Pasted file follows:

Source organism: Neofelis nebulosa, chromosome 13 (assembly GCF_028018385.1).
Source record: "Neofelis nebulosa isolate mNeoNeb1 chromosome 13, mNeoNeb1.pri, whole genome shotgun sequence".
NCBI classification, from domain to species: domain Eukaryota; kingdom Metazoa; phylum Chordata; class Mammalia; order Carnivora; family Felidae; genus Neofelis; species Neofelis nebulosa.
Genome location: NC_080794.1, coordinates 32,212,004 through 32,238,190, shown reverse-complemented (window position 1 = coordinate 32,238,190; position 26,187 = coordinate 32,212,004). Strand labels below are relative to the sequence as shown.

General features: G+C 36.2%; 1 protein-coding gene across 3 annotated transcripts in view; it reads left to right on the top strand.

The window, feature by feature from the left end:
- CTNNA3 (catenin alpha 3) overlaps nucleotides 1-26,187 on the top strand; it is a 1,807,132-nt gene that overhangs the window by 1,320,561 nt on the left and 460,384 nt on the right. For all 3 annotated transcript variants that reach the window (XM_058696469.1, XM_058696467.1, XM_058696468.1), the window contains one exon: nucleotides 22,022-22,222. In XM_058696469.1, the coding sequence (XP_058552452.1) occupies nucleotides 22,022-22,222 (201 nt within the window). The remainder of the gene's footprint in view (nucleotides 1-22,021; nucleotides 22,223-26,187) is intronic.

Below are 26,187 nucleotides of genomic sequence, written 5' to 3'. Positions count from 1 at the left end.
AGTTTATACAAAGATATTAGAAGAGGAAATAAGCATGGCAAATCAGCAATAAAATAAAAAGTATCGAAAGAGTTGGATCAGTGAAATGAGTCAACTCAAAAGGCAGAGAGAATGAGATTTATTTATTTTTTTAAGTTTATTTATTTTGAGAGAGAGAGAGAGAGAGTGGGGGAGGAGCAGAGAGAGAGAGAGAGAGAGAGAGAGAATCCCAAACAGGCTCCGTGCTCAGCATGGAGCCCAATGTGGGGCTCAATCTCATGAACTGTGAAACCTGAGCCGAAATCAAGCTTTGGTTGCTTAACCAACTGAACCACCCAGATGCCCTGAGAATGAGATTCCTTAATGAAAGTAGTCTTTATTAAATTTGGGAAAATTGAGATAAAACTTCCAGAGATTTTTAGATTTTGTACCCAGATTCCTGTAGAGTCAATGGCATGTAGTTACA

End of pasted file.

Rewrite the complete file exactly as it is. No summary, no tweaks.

Source organism: Neofelis nebulosa, chromosome 13 (assembly GCF_028018385.1).
Source record: "Neofelis nebulosa isolate mNeoNeb1 chromosome 13, mNeoNeb1.pri, whole genome shotgun sequence".
NCBI classification, from domain to species: domain Eukaryota; kingdom Metazoa; phylum Chordata; class Mammalia; order Carnivora; family Felidae; genus Neofelis; species Neofelis nebulosa.
Genome location: NC_080794.1, coordinates 32,212,004 through 32,238,190, shown reverse-complemented (window position 1 = coordinate 32,238,190; position 26,187 = coordinate 32,212,004). Strand labels below are relative to the sequence as shown.

General features: G+C 36.2%; 1 protein-coding gene across 3 annotated transcripts in view; it reads left to right on the top strand.

The window, feature by feature from the left end:
- CTNNA3 (catenin alpha 3) overlaps nucleotides 1-26,187 on the top strand; it is a 1,807,132-nt gene that overhangs the window by 1,320,561 nt on the left and 460,384 nt on the right. For all 3 annotated transcript variants that reach the window (XM_058696469.1, XM_058696467.1, XM_058696468.1), the window contains one exon: nucleotides 22,022-22,222. In XM_058696469.1, the coding sequence (XP_058552452.1) occupies nucleotides 22,022-22,222 (201 nt within the window). The remainder of the gene's footprint in view (nucleotides 1-22,021; nucleotides 22,223-26,187) is intronic.

Below are 26,187 nucleotides of genomic sequence, written 5' to 3'. Positions count from 1 at the left end.
AGTTTATACAAAGATATTAGAAGAGGAAATAAGCATGGCAAATCAGCAATAAAATAAAAAGTATCGAAAGAGTTGGATCAGTGAAATGAGTCAACTCAAAAGGCAGAGAGAATGAGATTTATTTATTTTTTTAAGTTTATTTATTTTGAGAGAGAGAGAGAGAGAGTGGGGGAGGAGCAGAGAGAGAGAGAGAGAGAGAGAGAGAATCCCAAACAGGCTCCGTGCTCAGCATGGAGCCCAATGTGGGGCTCAATCTCATGAACTGTGAAACCTGAGCCGAAATCAAGCTTTGGTTGCTTAACCAACTGAACCACCCAGATGCCCTGAGAATGAGATTCCTTAATGAAAGTAGTCTTTATTAAATTTGGGAAAATTGAGATAAAACTTCCAGAGATTTTTAGATTTTGTACCCAGATTCCTGTAGAGTCAATGGCATGTAGTTACA